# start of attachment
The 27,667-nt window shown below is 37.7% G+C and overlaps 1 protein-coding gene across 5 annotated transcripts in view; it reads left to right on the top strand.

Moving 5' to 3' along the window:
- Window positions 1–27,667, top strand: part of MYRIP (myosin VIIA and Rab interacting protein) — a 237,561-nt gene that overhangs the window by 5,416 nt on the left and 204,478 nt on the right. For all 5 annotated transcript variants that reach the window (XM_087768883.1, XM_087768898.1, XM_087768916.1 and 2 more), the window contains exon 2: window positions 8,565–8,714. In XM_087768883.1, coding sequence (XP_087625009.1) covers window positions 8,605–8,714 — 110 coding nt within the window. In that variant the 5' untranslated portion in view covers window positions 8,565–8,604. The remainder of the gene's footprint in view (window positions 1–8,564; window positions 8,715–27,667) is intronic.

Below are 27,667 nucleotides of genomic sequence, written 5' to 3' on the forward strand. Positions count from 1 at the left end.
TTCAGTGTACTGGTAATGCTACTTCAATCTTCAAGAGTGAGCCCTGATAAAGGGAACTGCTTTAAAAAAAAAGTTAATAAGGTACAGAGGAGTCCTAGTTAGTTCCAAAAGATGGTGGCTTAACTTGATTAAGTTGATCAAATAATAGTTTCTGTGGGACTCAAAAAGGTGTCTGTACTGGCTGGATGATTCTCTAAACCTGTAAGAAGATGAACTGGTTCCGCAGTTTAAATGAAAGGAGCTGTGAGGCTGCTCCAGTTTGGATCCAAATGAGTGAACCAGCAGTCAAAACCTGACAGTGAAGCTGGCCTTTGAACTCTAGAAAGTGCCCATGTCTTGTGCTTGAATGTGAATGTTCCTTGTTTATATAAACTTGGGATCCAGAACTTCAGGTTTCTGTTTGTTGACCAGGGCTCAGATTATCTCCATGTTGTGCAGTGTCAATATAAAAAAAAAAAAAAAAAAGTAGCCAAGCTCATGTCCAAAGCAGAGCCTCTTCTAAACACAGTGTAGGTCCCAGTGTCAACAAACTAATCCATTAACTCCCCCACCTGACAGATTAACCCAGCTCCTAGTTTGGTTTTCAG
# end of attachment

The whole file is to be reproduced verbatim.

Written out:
The 27,667-nt window shown below is 37.7% G+C and overlaps 1 protein-coding gene across 5 annotated transcripts in view; it reads left to right on the top strand.

Moving 5' to 3' along the window:
- Window positions 1–27,667, top strand: part of MYRIP (myosin VIIA and Rab interacting protein) — a 237,561-nt gene that overhangs the window by 5,416 nt on the left and 204,478 nt on the right. For all 5 annotated transcript variants that reach the window (XM_087768883.1, XM_087768898.1, XM_087768916.1 and 2 more), the window contains exon 2: window positions 8,565–8,714. In XM_087768883.1, coding sequence (XP_087625009.1) covers window positions 8,605–8,714 — 110 coding nt within the window. In that variant the 5' untranslated portion in view covers window positions 8,565–8,604. The remainder of the gene's footprint in view (window positions 1–8,564; window positions 8,715–27,667) is intronic.

Below are 27,667 nucleotides of genomic sequence, written 5' to 3' on the forward strand. Positions count from 1 at the left end.
TTCAGTGTACTGGTAATGCTACTTCAATCTTCAAGAGTGAGCCCTGATAAAGGGAACTGCTTTAAAAAAAAAGTTAATAAGGTACAGAGGAGTCCTAGTTAGTTCCAAAAGATGGTGGCTTAACTTGATTAAGTTGATCAAATAATAGTTTCTGTGGGACTCAAAAAGGTGTCTGTACTGGCTGGATGATTCTCTAAACCTGTAAGAAGATGAACTGGTTCCGCAGTTTAAATGAAAGGAGCTGTGAGGCTGCTCCAGTTTGGATCCAAATGAGTGAACCAGCAGTCAAAACCTGACAGTGAAGCTGGCCTTTGAACTCTAGAAAGTGCCCATGTCTTGTGCTTGAATGTGAATGTTCCTTGTTTATATAAACTTGGGATCCAGAACTTCAGGTTTCTGTTTGTTGACCAGGGCTCAGATTATCTCCATGTTGTGCAGTGTCAATATAAAAAAAAAAAAAAAAAAGTAGCCAAGCTCATGTCCAAAGCAGAGCCTCTTCTAAACACAGTGTAGGTCCCAGTGTCAACAAACTAATCCATTAACTCCCCCACCTGACAGATTAACCCAGCTCCTAGTTTGGTTTTCAG